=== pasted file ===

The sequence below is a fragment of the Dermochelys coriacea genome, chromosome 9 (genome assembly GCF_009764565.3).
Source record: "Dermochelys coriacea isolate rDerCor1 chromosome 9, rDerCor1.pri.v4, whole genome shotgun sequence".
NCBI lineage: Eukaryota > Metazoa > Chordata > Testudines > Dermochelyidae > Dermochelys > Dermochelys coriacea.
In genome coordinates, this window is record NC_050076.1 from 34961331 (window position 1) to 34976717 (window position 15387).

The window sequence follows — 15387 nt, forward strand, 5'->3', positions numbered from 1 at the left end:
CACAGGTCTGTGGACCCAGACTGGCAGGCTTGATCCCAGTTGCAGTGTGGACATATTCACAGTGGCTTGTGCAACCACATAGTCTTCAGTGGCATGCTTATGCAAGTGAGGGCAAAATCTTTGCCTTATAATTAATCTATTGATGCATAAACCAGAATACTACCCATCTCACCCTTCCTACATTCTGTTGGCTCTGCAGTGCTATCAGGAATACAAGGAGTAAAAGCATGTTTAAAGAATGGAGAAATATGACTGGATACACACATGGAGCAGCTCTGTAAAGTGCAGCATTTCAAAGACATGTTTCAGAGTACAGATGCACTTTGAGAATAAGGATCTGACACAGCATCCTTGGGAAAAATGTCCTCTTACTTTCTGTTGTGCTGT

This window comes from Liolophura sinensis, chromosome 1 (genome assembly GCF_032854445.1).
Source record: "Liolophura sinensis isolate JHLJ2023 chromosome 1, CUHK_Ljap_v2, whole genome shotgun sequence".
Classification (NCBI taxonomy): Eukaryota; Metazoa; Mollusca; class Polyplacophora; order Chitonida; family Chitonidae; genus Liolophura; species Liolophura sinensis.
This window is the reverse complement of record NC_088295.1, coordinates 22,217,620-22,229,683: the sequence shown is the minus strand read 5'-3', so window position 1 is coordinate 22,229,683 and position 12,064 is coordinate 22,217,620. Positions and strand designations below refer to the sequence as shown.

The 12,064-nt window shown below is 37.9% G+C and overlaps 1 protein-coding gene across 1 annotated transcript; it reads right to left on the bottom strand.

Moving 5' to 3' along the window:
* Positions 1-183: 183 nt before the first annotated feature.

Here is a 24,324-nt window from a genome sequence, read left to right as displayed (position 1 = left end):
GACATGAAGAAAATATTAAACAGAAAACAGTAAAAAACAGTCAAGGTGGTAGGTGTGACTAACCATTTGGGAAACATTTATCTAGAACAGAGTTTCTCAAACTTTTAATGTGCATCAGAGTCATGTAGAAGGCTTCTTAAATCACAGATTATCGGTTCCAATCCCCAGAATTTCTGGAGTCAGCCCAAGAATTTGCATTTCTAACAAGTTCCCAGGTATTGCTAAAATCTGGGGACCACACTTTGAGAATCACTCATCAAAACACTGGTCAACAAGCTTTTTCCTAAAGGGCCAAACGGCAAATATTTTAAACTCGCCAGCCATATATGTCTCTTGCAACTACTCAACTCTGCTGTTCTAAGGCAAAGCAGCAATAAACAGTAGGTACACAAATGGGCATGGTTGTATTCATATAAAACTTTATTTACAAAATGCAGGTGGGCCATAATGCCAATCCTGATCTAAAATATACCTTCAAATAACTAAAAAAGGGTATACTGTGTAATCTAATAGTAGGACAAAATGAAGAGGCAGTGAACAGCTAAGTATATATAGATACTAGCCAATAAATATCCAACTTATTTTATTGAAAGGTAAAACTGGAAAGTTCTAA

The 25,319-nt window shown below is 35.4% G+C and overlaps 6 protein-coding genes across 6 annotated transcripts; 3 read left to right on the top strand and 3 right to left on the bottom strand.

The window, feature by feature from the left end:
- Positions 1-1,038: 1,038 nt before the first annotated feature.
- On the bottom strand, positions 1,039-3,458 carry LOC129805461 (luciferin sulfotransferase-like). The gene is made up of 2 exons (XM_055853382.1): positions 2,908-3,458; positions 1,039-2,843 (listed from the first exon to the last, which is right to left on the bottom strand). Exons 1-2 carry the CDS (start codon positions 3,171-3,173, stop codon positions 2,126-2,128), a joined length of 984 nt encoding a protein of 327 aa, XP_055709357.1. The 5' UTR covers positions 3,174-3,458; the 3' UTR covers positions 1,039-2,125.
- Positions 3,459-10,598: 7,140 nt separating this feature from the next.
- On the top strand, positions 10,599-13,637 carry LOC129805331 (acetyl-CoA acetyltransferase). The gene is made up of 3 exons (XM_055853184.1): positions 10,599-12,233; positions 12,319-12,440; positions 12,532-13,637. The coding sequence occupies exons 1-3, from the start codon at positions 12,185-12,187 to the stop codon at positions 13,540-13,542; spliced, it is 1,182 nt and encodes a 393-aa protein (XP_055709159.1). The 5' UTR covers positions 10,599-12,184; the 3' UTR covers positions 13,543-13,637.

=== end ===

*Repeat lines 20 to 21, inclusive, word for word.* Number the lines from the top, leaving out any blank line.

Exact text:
- Positions 3,459-10,598: 7,140 nt separating this feature from the next.
- On the top strand, positions 10,599-13,637 carry LOC129805331 (acetyl-CoA acetyltransferase). The gene is made up of 3 exons (XM_055853184.1): positions 10,599-12,233; positions 12,319-12,440; positions 12,532-13,637. The coding sequence occupies exons 1-3, from the start codon at positions 12,185-12,187 to the stop codon at positions 13,540-13,542; spliced, it is 1,182 nt and encodes a 393-aa protein (XP_055709159.1). The 5' UTR covers positions 10,599-12,184; the 3' UTR covers positions 13,543-13,637.